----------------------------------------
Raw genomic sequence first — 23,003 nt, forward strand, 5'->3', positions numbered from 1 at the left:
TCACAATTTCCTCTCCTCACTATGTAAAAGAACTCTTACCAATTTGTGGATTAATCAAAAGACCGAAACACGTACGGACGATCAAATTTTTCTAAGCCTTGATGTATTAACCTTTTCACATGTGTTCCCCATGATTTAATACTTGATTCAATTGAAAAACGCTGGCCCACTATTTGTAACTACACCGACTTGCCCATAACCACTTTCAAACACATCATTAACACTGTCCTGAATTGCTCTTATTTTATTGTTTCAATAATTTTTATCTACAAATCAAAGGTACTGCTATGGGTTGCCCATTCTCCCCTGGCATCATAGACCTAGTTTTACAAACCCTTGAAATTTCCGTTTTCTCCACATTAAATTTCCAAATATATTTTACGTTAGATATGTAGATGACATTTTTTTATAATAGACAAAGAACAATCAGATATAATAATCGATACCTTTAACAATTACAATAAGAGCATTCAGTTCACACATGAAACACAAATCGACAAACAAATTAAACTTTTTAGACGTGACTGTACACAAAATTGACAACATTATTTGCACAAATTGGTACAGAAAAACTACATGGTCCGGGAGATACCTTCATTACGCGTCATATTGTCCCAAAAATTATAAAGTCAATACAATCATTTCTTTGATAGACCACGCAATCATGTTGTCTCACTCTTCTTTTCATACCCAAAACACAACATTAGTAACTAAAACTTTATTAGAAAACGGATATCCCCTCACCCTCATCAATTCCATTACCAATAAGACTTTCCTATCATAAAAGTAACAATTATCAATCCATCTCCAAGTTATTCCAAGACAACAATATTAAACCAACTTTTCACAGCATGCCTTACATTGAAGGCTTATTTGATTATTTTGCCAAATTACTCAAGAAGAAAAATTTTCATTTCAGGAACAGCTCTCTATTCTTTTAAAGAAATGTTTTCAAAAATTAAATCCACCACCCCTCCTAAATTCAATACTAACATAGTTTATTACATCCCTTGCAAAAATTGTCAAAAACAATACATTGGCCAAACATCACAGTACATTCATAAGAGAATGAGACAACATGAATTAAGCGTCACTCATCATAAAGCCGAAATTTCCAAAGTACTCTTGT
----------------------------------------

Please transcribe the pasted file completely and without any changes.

Raw genomic sequence first — 23,003 nt, forward strand, 5'->3', positions numbered from 1 at the left:
TCACAATTTCCTCTCCTCACTATGTAAAAGAACTCTTACCAATTTGTGGATTAATCAAAAGACCGAAACACGTACGGACGATCAAATTTTTCTAAGCCTTGATGTATTAACCTTTTCACATGTGTTCCCCATGATTTAATACTTGATTCAATTGAAAAACGCTGGCCCACTATTTGTAACTACACCGACTTGCCCATAACCACTTTCAAACACATCATTAACACTGTCCTGAATTGCTCTTATTTTATTGTTTCAATAATTTTTATCTACAAATCAAAGGTACTGCTATGGGTTGCCCATTCTCCCCTGGCATCATAGACCTAGTTTTACAAACCCTTGAAATTTCCGTTTTCTCCACATTAAATTTCCAAATATATTTTACGTTAGATATGTAGATGACATTTTTTTATAATAGACAAAGAACAATCAGATATAATAATCGATACCTTTAACAATTACAATAAGAGCATTCAGTTCACACATGAAACACAAATCGACAAACAAATTAAACTTTTTAGACGTGACTGTACACAAAATTGACAACATTATTTGCACAAATTGGTACAGAAAAACTACATGGTCCGGGAGATACCTTCATTACGCGTCATATTGTCCCAAAAATTATAAAGTCAATACAATCATTTCTTTGATAGACCACGCAATCATGTTGTCTCACTCTTCTTTTCATACCCAAAACACAACATTAGTAACTAAAACTTTATTAGAAAACGGATATCCCCTCACCCTCATCAATTCCATTACCAATAAGACTTTCCTATCATAAAAGTAACAATTATCAATCCATCTCCAAGTTATTCCAAGACAACAATATTAAACCAACTTTTCACAGCATGCCTTACATTGAAGGCTTATTTGATTATTTTGCCAAATTACTCAAGAAGAAAAATTTTCATTTCAGGAACAGCTCTCTATTCTTTTAAAGAAATGTTTTCAAAAATTAAATCCACCACCCCTCCTAAATTCAATACTAACATAGTTTATTACATCCCTTGCAAAAATTGTCAAAAACAATACATTGGCCAAACATCACAGTACATTCATAAGAGAATGAGACAACATGAATTAAGCGTCACTCATCATAAAGCCGAAATTTCCAAAGTACTCTTGT